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As someone who saw DARPANET evolve from a simple text only communication, to its first commercial applications in AOL, Netscape to now, I've been a little worried that such gadgets would only give a pathway to hackers into our homes. One likely and sad scenario could be (out of spite and pure evil), some sociopath with a keyboard could set your thermostat to 100 degrees, whether or not realizing you have pets that could be compromised under such conditions the hours you're away from them at work. Not trying to depress holiday sales, but we really need to think this one through before the inevitable flurry of patches that will be pushed out in response to attacks.
With this year’s approaching holiday gift season the rapidly growing “Internet of Things” or IoT—which was exploited to help shut down parts of the Web this past Friday—is about to get a lot bigger, and fast. Christmas and Hanukkah wish lists are sure to be filled with smartwatches, fitness trackers, home-monitoring cameras and other wi-fi–connected gadgets that connect to the internet to upload photos, videos and workout details to the cloud. Unfortunately these devices are also vulnerable to viruses and other malicious software (malware) that can be used to turn them into virtual weapons without their owners’ consent or knowledge.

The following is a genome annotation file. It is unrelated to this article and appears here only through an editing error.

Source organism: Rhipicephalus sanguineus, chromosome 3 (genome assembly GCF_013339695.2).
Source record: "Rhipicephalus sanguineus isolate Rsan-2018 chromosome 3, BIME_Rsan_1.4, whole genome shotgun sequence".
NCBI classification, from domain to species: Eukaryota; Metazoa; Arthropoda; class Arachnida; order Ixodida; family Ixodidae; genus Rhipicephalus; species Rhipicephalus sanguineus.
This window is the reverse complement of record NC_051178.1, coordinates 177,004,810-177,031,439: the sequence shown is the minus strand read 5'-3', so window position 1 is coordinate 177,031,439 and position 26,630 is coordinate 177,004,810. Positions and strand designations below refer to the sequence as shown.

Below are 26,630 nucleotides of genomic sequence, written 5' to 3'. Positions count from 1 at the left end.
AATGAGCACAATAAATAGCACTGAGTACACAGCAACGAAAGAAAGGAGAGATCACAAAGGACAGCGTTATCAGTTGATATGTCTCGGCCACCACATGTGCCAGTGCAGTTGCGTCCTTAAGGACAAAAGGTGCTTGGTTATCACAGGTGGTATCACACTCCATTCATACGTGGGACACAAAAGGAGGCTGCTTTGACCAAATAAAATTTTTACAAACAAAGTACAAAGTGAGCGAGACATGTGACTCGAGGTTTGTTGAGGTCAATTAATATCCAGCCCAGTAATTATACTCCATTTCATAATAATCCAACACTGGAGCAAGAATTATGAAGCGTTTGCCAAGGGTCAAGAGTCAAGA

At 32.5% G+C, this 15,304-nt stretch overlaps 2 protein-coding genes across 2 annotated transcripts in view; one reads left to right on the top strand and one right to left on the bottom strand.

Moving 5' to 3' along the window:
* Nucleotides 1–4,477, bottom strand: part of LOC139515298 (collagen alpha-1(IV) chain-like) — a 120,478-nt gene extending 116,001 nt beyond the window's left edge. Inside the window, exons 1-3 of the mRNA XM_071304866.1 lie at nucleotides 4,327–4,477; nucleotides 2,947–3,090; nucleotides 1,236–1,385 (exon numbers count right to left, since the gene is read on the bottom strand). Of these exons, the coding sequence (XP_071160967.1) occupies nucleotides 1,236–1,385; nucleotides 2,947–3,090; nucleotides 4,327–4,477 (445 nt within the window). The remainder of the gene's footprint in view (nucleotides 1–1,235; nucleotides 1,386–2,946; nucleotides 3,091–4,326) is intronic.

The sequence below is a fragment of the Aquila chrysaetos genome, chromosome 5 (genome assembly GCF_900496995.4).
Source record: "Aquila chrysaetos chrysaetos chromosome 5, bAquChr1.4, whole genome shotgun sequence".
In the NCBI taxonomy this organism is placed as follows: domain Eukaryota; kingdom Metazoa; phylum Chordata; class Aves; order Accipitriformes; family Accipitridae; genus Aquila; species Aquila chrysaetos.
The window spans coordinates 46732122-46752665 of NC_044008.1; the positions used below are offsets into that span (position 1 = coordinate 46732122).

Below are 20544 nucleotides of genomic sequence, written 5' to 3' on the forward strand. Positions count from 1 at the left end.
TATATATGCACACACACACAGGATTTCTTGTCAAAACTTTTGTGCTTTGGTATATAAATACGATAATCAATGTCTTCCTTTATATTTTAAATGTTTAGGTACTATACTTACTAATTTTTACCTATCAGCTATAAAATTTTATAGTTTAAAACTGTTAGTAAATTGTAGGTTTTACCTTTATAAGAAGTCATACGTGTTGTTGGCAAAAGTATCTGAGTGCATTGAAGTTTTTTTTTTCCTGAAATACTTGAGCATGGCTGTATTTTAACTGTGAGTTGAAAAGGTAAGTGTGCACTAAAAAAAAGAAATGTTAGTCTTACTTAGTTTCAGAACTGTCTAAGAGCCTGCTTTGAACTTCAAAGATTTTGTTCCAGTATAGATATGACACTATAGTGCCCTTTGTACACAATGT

Last week’s distributed denial of service (DDoS) attacks—in which tens of millions of hacked devices were exploited to jam and take down internet computer servers—is an ominous sign for the Internet of Things. A DDoS is a cyber attack in which large numbers of devices are programmed to request access to the same Web site at the same time, creating data traffic bottlenecks that cut off access to the site. In this case the still-unknown attackers used malware known as “Mirai” to hack into devices whose passwords they could guess, because the owners either could not or did not change the devices’ default passwords.
The IoT is a vast and growing virtual universe that includes automobiles, medical devices, industrial systems and a growing number of consumer electronics devices. These include video game consoles, smart speakers such as the Amazon Echo and connected thermostats like the Nest, not to mention the smart home hubs and network routers that connect those devices to the internet and one another. Technology items have accounted for more than 73 percent of holiday gift spending in the U.S. each year for the past 15 years, according to the Consumer Technology Association. This year the CTA expects about 170 million people to buy presents that contribute to the IoT, and research and consulting firm Gartner predicts these networks will grow to encompass 50 billion devices worldwide by 2020. With Black Friday less than one month away it is unlikely makers of these devices will be able to patch the security flaws that opened the door to last week’s attack.
Scientific American: IoT Growing Faster Than the Ability to Defend It